William Roache trial: Jurors warned to leave emotions aside as trial nears end
Monday 03 February 2014
Jurors in the trial of Coronation Street star William Roache were told today to leave emotions aside in dealing with a "head-on conflict of evidence".
Roache, 81, who plays Ken Barlow in the ITV soap, is accused of using his fame and popularity to exploit "starstruck" youngsters in the late 60s and early 70s.
His trial at Preston Crown Court, now in its fourth week, has heard from five women who claim he sexually assaulted them when they were 16 or under, either at Granada Studios in Manchester, in his car, or at properties he owned between 1965 and 1972.
In denying all the offences, Roache says he did not even know any of his accusers and had never had a sexual interest in under-age girls.
Summing up the case, Mr Justice Holroyde told the jury of eight women and four men: "There is a head-on conflict of evidence.
"The principal question you will have to ask yourself on each of the charges will be a stark one. Are you sure that Mr Roache committed the sexual act which the complainant says he did?
"Emotions must play no part in your decisions. It would only distract from your solemn duty in accordance with the oath or affirmation you made at the start of the trial to return true verdicts according to the evidence.
"You must put to one side any feelings of sympathy or anger you may have, in one direction or another.
"What is needed is a cool-headed appraisal of the evidence you have heard.
"So concentrate on those aspects of the evidence which you think are important to your verdict.
"The seriousness of the case is obvious but the reality is that jurors up and down the country have to, and do, decide serious cases, so do not be daunted by your task."
He told jurors not to rely on any assumptions they may have made about such cases.
"It is the court's experience that there is no stereotype of a sexual offender or a victim of sexual offence or how a victim of a sexual offence behaves," he said.
"It would be wrong for you to assume that a victim of a sexual offence would necessarily report it at the first opportunity or necessarily remember every detail of it for the rest of her life.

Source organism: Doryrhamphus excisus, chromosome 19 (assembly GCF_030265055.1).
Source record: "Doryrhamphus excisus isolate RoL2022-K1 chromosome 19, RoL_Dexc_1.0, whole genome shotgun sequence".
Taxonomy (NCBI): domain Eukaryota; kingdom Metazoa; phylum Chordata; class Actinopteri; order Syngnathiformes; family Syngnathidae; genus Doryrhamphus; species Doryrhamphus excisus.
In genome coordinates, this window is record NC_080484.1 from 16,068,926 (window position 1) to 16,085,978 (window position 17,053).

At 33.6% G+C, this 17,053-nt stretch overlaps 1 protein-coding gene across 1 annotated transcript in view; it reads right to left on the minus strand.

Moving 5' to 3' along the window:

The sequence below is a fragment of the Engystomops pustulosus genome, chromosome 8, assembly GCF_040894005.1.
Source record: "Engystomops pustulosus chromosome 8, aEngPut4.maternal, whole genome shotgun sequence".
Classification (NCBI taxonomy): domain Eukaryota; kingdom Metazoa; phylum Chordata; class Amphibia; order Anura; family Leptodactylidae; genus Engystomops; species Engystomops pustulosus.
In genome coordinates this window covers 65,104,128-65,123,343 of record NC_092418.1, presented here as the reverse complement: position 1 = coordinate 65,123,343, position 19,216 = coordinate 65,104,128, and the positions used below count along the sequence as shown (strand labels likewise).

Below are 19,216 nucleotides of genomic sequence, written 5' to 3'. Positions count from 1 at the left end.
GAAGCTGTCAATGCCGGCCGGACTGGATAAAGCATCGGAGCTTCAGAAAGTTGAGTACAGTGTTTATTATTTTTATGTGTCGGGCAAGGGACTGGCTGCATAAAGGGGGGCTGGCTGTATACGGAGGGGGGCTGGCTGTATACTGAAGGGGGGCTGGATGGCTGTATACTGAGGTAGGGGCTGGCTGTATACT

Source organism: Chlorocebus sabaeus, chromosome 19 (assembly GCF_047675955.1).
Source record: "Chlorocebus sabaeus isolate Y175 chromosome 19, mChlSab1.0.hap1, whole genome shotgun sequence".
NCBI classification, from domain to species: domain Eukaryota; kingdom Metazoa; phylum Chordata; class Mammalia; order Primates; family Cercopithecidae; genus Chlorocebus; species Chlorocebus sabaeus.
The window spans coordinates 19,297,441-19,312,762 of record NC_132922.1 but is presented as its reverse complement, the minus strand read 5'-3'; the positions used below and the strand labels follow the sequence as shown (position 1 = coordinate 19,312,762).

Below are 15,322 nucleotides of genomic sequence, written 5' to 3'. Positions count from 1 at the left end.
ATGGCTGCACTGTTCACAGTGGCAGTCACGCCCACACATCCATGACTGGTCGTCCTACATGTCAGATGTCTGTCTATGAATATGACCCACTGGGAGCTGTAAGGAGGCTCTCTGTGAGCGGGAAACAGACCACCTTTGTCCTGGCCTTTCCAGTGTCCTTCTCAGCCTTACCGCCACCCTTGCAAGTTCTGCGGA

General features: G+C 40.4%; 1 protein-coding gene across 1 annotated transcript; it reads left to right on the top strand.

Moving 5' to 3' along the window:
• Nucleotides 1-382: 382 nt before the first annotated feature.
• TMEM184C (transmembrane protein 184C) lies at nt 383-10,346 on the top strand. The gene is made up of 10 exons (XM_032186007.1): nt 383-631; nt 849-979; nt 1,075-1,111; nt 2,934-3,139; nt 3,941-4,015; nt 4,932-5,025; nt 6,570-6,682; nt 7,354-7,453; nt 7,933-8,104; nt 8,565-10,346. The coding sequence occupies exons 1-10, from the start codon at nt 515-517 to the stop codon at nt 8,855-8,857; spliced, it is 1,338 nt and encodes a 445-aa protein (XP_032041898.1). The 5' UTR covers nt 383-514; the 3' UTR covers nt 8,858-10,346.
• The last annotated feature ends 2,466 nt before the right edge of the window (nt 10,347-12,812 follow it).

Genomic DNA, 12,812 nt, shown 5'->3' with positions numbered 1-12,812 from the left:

"The simple reality is that sexual offences can be committed in all kinds of circumstances, by and against all kinds of people."
He urged them to disregard any assumptions when deciding "where the truth lies".
Roache, from Wilmslow, Cheshire, is accused of two counts of rape and four counts of indecent assault involving the complainants.
BBC told new political editor must be 'impartial' with Nick Robinson reportedly stepping down
Isis propaganda video shows 25 Syrian soldiers executed by teenage militants in Palmyra
Number of young homeless people in Britain is 'more than three times the official figures'
Humans of New York image of crying gay teen receives best response yet from Ellen DeGeneres
The map showing the most dangerous tourist destinations in Europe, according to the Foreign Office
More Britons believe that multiculturalism makes the country worse - not better, says poll
Nathan Collier: Montana man inspired by same-sex marriage ruling requests right to wed two wives
Greece crisis: IMF was pushed around by Angela Merkel and Nicholas Sarkozy – and now it is being humiliated
Forget little green men – aliens will look like humans, says Cambridge University evolution expert
Girl, 7, stares down hate preacher at Ohio festival with pro-LGBT rainbow flag gesture
Osborne to cap family benefits at £23,000 – announced ahead of his post-election Budget
- 1 BBC told new political editor must be 'impartial' with Nick Robinson reportedly stepping down
- 2 Number of young homeless people in Britain is 'more than three times the official figures'
- 3 Humans of New York image of crying gay teen receives best response yet from Ellen DeGeneres
- 4 The map showing the most dangerous tourist destinations in Europe, according to the Foreign Office
- 5 Swedish minister gives strongest case yet on why EU should stop turning away asylum seekers